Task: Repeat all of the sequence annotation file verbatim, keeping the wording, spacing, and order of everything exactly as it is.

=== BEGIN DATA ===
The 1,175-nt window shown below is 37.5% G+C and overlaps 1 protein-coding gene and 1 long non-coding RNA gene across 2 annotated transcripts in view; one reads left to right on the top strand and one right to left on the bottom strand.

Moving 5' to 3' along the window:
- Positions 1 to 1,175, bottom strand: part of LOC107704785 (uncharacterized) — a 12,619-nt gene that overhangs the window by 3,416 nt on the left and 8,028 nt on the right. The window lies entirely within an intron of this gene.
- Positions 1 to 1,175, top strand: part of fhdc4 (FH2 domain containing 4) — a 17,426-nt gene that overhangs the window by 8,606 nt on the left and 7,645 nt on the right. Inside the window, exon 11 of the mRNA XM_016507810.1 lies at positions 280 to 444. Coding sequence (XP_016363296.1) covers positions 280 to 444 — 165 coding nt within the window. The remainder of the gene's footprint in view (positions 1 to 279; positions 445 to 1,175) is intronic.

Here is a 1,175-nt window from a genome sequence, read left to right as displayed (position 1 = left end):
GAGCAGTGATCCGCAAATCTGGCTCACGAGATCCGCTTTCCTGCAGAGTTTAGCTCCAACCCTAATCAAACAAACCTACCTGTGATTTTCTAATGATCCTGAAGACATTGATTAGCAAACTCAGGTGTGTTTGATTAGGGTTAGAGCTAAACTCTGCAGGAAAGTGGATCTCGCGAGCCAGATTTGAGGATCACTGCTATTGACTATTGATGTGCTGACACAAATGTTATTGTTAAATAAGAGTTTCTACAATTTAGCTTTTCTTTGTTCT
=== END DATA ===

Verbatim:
The 1,175-nt window shown below is 37.5% G+C and overlaps 1 protein-coding gene and 1 long non-coding RNA gene across 2 annotated transcripts in view; one reads left to right on the top strand and one right to left on the bottom strand.

Moving 5' to 3' along the window:
- Positions 1 to 1,175, bottom strand: part of LOC107704785 (uncharacterized) — a 12,619-nt gene that overhangs the window by 3,416 nt on the left and 8,028 nt on the right. The window lies entirely within an intron of this gene.
- Positions 1 to 1,175, top strand: part of fhdc4 (FH2 domain containing 4) — a 17,426-nt gene that overhangs the window by 8,606 nt on the left and 7,645 nt on the right. Inside the window, exon 11 of the mRNA XM_016507810.1 lies at positions 280 to 444. Coding sequence (XP_016363296.1) covers positions 280 to 444 — 165 coding nt within the window. The remainder of the gene's footprint in view (positions 1 to 279; positions 445 to 1,175) is intronic.

Here is a 1,175-nt window from a genome sequence, read left to right as displayed (position 1 = left end):
GAGCAGTGATCCGCAAATCTGGCTCACGAGATCCGCTTTCCTGCAGAGTTTAGCTCCAACCCTAATCAAACAAACCTACCTGTGATTTTCTAATGATCCTGAAGACATTGATTAGCAAACTCAGGTGTGTTTGATTAGGGTTAGAGCTAAACTCTGCAGGAAAGTGGATCTCGCGAGCCAGATTTGAGGATCACTGCTATTGACTATTGATGTGCTGACACAAATGTTATTGTTAAATAAGAGTTTCTACAATTTAGCTTTTCTTTGTTCT